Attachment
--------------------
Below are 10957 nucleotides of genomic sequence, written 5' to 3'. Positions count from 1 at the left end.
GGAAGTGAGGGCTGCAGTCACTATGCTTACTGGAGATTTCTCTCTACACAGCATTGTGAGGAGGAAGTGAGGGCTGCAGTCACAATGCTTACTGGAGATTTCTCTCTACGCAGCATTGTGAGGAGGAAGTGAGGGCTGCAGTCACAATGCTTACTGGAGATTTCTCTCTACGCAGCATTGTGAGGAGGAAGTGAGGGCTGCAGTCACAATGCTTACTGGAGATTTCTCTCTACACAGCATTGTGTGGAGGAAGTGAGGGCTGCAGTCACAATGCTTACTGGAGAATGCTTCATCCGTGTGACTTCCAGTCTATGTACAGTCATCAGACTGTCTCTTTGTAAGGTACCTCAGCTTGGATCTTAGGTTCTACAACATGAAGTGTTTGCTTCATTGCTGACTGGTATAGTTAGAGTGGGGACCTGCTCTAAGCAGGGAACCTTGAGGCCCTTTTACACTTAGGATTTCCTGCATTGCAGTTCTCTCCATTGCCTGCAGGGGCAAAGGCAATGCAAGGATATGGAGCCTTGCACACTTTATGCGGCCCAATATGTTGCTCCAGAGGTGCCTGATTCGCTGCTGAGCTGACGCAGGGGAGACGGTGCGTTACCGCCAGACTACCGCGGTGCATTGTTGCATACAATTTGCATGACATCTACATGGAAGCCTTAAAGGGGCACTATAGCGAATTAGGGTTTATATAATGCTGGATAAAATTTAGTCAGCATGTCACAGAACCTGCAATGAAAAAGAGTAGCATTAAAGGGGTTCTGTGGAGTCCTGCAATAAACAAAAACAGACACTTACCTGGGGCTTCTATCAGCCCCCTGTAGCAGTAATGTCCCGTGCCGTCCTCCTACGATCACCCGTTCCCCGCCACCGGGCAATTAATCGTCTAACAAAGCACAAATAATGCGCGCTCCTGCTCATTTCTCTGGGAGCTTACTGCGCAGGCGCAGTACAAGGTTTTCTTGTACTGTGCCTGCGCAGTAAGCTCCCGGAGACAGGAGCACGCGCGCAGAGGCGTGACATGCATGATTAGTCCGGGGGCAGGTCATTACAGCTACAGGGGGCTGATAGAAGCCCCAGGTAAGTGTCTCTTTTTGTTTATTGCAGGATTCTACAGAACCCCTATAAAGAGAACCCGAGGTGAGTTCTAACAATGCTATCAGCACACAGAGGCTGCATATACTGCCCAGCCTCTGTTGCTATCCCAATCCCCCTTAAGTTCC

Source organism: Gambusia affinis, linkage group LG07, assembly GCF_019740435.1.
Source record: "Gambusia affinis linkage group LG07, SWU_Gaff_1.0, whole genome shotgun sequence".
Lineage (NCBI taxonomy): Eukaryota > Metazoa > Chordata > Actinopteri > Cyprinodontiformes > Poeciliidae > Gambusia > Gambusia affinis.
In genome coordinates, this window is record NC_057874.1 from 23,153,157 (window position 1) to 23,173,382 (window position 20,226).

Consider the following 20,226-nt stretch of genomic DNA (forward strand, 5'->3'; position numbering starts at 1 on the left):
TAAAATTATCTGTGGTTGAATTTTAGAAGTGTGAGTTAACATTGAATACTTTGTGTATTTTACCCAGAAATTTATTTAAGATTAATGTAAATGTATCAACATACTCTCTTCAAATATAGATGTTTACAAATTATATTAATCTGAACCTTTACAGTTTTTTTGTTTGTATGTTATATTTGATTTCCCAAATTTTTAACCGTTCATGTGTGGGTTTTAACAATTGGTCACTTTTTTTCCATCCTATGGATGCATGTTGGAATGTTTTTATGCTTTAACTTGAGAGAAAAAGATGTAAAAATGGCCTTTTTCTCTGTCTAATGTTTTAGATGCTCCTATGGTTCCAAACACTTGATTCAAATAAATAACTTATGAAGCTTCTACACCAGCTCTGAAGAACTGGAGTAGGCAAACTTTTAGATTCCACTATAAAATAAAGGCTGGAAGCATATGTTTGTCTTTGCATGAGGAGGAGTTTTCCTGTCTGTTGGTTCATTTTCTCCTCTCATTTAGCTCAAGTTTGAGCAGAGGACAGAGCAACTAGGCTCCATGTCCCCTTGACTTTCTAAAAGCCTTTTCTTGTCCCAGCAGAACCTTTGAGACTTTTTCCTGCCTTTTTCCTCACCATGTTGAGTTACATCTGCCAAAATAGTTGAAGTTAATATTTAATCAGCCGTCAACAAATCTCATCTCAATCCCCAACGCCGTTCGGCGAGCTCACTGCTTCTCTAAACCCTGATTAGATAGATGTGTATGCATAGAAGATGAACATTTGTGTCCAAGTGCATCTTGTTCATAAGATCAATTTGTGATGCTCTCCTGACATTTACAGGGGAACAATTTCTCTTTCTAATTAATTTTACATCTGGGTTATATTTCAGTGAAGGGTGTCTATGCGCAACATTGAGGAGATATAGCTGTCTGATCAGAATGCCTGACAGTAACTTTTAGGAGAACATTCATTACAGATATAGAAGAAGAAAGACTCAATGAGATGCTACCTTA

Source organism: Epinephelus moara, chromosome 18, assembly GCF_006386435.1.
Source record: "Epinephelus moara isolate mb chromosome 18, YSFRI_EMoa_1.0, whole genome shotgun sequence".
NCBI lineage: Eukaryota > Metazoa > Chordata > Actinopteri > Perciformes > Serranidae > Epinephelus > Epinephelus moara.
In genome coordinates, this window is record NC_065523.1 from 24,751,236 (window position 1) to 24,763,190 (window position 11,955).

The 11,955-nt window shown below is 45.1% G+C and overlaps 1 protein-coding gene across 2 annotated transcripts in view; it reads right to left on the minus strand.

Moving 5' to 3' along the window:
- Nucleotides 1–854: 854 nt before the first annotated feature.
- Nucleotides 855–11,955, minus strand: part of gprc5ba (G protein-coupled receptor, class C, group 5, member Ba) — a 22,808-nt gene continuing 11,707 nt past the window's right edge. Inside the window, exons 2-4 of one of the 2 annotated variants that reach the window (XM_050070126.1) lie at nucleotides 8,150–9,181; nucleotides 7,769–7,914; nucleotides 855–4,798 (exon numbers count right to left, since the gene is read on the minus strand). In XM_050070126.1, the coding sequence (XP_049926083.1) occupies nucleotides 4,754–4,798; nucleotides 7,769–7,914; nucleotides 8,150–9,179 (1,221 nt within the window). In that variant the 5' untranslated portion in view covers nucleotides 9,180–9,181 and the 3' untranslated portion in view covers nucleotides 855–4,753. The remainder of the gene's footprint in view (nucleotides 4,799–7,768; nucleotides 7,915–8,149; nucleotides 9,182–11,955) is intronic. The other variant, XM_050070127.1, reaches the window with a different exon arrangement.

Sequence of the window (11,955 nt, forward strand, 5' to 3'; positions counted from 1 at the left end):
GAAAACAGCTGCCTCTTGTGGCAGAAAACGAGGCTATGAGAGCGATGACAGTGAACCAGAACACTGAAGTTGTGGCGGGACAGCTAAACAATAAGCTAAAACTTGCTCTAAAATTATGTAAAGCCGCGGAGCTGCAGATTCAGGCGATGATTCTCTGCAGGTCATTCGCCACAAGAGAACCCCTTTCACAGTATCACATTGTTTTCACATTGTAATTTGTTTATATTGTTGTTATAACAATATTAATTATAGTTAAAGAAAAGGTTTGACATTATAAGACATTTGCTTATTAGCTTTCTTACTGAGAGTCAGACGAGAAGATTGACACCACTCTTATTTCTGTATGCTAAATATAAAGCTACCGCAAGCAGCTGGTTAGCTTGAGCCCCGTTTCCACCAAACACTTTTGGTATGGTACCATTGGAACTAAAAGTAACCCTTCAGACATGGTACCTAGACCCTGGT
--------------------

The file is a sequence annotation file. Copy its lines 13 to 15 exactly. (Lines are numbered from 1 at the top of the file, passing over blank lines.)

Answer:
The 11,955-nt window shown below is 45.1% G+C and overlaps 1 protein-coding gene across 2 annotated transcripts in view; it reads right to left on the minus strand.

Moving 5' to 3' along the window:
- Nucleotides 1–854: 854 nt before the first annotated feature.